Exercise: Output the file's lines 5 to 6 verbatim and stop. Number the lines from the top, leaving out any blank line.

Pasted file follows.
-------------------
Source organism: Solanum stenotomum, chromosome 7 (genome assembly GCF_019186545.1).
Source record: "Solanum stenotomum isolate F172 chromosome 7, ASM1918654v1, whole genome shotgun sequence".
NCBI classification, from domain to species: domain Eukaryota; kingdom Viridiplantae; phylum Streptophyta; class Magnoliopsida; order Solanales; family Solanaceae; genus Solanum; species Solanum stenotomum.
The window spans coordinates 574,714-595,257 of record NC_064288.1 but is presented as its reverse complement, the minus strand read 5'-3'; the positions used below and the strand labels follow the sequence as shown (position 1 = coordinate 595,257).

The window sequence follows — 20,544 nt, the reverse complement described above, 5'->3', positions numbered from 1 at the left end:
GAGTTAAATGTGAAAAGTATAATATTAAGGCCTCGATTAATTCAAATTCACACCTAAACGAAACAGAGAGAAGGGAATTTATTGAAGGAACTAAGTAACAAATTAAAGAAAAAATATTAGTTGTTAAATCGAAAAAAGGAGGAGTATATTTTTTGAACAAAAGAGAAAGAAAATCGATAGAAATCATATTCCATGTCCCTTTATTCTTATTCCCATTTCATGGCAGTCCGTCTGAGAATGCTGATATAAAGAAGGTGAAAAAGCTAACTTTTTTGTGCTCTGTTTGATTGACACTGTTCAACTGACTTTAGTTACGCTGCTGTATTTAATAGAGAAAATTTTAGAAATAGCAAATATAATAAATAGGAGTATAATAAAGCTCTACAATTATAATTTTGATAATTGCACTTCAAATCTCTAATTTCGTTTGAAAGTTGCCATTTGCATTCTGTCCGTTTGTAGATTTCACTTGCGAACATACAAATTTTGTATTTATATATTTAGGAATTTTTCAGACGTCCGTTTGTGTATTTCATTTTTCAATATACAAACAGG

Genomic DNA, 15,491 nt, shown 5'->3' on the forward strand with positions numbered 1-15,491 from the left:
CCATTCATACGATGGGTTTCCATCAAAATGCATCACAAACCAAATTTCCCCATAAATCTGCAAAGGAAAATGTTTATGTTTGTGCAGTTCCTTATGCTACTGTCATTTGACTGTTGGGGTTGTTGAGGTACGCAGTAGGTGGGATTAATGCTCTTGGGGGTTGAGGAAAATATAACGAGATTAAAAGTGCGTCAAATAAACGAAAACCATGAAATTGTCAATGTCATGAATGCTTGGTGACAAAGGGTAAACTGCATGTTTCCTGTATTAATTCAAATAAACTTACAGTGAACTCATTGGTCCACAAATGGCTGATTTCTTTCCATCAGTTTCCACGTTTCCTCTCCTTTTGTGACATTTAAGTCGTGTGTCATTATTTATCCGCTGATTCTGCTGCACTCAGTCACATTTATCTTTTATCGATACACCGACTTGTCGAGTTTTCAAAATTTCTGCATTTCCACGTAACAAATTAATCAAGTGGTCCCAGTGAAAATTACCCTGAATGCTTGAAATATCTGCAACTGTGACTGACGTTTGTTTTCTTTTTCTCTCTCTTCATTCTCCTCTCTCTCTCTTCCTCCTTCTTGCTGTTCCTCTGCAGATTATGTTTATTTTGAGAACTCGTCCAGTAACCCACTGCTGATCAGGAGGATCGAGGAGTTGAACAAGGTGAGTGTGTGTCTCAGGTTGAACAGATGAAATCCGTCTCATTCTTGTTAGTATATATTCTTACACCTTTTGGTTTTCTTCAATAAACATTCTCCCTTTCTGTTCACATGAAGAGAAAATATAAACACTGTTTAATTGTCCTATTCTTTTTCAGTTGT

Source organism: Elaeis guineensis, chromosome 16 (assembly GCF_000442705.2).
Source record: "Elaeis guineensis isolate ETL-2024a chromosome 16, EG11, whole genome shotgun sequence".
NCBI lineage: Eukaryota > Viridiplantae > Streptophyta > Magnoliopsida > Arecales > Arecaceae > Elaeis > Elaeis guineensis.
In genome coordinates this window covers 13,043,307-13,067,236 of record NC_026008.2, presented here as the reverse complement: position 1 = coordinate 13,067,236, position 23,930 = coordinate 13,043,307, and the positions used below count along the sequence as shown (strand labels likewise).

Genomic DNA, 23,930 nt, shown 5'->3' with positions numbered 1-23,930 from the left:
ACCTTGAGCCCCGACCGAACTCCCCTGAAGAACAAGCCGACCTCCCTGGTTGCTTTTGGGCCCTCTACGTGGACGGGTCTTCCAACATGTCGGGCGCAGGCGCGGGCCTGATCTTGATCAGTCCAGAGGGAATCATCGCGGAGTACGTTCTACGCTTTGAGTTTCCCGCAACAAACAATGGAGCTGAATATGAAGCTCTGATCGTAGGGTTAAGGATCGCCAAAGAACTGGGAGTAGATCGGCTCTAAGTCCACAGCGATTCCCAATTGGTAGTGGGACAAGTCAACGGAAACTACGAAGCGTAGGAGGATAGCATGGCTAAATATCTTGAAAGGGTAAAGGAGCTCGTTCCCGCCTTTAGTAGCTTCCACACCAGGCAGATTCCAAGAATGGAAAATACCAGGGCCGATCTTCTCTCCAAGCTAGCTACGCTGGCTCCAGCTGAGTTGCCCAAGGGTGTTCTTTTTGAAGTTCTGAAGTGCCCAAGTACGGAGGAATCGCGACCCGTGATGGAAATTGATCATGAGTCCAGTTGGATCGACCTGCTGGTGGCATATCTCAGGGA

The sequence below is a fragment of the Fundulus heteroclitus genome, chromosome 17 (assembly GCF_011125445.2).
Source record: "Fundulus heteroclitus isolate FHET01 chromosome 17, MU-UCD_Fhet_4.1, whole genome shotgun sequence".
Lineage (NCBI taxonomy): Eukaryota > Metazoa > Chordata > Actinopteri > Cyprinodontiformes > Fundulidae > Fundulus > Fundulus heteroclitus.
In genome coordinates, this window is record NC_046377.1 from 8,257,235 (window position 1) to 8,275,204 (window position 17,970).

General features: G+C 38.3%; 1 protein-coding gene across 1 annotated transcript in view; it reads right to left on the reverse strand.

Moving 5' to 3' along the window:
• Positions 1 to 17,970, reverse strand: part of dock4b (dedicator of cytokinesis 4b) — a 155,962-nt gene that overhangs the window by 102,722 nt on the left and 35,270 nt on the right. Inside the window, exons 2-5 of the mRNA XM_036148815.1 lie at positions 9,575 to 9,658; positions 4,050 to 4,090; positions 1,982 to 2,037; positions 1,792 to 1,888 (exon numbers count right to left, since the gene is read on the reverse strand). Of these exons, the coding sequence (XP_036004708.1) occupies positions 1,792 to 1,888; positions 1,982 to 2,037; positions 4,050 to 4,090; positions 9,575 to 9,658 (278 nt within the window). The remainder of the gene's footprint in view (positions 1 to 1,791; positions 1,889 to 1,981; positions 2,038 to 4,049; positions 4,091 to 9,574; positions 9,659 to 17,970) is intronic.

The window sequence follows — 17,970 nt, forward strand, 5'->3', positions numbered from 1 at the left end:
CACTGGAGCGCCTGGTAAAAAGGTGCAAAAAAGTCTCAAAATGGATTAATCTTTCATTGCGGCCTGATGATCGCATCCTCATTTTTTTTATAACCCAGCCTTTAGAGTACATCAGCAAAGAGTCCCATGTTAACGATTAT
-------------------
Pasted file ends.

The window sequence follows — 20,544 nt, the reverse complement described above, 5'->3', positions numbered from 1 at the left end:
GAGTTAAATGTGAAAAGTATAATATTAAGGCCTCGATTAATTCAAATTCACACCTAAACGAAACAGAGAGAAGGGAATTTATTGAAGGAACTAAGTAACAAATTAAAGAAAAAATATTAGTTGTTAAATCGAAAAAAGGAGGAGTATATTTTTTGAACAAAAGAGAAAGAAAATCGATAGAAATCATATTCCATGTCCCTTTATTCTTATTCCCATTTCATGGCAGTCCGTCTGAGAATGCTGATATAAAGAAGGTGAAAAAGCTAACTTTTTTGTGCTCTGTTTGATTGACACTGTTCAACTGACTTTAGTTACGCTGCTGTATTTAATAGAGAAAATTTTAGAAATAGCAAATATAATAAATAGGAGTATAATAAAGCTCTACAATTATAATTTTGATAATTGCACTTCAAATCTCTAATTTCGTTTGAAAGTTGCCATTTGCATTCTGTCCGTTTGTAGATTTCACTTGCGAACATACAAATTTTGTATTTATATATTTAGGAATTTTTCAGACGTCCGTTTGTGTATTTCATTTTTCAATATACAAACAGG